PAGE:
Pawn Sacrifice

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Madness, politics, and chess may sound like an odd combination to pull off a compelling film, but Zwick (Last Samurai) manages to direct an engaging and intense story without spackling over the ugly parts of Bobby Fischer’s personality. He captures both the era and the game and the odd way it all got tangled up.

Tobey Maguire (Great Gatsby) recreates Fischer in all his glory and flaws. He exudes a sense of fierce intelligence and ability while also presenting us with a broken mind. You may not have been around during the rise of his popularity, but Fischer had a charisma that was born of arrogance and capability. He was a soldier of the mind carrying with him the hope of a nation that was locked in a battle that was using words and sports as their weapons. It may sound like science fiction, but that is the way it felt at the time.

Playing the soldier from the other side, Liev Schreiber (Spotlight) creates a pampered intellectual rock star from the USSR. He is subtle in his enjoyment and his frustration with the situation. Athletes in the Soviet Republic, even mental ones, had little freedom of their own in those days, but were provided many comforts. But if all you really cared about what the game you were good at, and not the politics, you could find yourself at odds with your situation. Schreiber takes Spassky on a great journey over the course of the movie. Though not his most compelling role in recent years, it works well with Maguire’s and with the story’s needs.

Guiding Fischer through his journey in this story are a few key people. Peter Sarsgaard (Black Mass) as his, if not confidant, his trainer, actually has the most accessible role and, possibly the most complex. He pulls that off without distracting from the main story, but I would have liked to have seen more of him during the tale. As his handler, Michael Stuhlbarg (Steve Jobs) is a bit broadly played, but probably not unfairly so given the era and those involved.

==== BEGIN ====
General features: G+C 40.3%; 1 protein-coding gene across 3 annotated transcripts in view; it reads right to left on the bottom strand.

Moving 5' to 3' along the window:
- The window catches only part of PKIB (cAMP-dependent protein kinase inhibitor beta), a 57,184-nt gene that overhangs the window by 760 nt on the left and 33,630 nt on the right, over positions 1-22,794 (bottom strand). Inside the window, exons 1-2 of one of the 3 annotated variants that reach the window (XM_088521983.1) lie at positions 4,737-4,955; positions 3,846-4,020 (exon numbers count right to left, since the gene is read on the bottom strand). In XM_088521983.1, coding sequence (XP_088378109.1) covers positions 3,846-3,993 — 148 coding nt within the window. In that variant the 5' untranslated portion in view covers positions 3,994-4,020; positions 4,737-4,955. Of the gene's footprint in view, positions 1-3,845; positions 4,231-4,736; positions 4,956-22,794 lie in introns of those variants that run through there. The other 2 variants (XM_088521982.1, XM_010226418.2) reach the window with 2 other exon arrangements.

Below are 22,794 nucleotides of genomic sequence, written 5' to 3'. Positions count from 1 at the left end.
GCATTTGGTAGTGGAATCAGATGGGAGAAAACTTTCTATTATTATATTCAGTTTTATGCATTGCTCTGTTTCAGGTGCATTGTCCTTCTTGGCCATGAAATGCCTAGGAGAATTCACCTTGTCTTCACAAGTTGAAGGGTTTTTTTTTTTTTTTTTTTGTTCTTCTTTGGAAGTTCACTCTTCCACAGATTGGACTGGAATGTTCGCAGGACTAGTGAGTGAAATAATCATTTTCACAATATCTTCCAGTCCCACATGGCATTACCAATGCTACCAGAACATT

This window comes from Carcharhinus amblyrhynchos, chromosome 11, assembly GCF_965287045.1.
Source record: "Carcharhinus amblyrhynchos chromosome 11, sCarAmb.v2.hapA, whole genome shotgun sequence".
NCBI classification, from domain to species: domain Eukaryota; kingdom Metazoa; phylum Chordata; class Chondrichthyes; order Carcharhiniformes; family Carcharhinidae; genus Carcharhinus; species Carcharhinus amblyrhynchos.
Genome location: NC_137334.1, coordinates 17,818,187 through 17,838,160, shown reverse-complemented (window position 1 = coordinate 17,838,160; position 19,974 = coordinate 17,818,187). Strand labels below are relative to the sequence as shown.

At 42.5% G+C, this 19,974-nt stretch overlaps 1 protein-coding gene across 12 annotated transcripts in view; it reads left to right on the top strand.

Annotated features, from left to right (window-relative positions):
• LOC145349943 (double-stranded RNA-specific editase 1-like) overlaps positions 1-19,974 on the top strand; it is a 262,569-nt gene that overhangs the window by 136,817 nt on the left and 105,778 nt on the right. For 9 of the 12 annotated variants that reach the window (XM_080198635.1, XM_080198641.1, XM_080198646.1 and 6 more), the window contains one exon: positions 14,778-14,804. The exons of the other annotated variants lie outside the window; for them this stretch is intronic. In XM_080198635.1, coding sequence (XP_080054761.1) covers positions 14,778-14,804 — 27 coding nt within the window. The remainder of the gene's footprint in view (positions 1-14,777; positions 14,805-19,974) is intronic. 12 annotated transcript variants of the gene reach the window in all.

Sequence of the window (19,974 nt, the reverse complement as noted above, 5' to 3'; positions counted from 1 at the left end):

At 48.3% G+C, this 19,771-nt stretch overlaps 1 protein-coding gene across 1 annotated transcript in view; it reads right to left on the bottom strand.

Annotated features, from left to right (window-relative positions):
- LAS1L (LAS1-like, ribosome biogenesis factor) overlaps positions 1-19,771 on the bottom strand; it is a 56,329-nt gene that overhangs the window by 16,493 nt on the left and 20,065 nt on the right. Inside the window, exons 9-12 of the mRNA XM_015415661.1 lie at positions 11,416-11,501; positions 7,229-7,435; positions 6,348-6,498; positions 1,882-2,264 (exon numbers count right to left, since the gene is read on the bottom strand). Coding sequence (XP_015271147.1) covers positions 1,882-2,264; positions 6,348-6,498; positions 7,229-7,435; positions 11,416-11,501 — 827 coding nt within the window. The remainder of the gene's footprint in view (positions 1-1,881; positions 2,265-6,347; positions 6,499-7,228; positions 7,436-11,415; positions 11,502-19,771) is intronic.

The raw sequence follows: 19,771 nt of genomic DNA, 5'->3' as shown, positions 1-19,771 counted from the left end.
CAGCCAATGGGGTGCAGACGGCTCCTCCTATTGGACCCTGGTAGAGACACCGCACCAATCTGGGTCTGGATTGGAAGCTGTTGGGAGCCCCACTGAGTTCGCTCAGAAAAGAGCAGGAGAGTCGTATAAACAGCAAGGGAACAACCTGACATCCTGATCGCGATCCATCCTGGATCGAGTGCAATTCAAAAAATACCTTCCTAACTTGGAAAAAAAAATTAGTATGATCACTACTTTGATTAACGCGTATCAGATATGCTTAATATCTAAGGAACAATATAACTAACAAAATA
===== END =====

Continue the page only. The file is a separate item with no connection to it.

The women in his story are more spectators than participants, but they were played well. Lily Rabe (The Whispers), Robin Weigert (Jessica Jones), and even Evelyn Brochu (Orphan Black) gave you a sense of the influences upon him and the connections he was able to maintain via effort or sympathy.

Biopics are challenging to pull off at best. Biopics about, frankly, unlikable people are even more difficult.  Writer Knight (The Hundred-Foot Journey) opens up Fischer and, without excusing him, gives you a sense of sympathy and understanding. In these current years of anti-intellectualism, it may be hard to remember a time when a chess player was one of the most celebrated cultural figures in this country, and even the world, but it happened. And while the story is very much about Fischer himself, the turmoil and the shaping of history around him also gets exposed in the script. This is an intriguing and entertaining film definitely worth your time.

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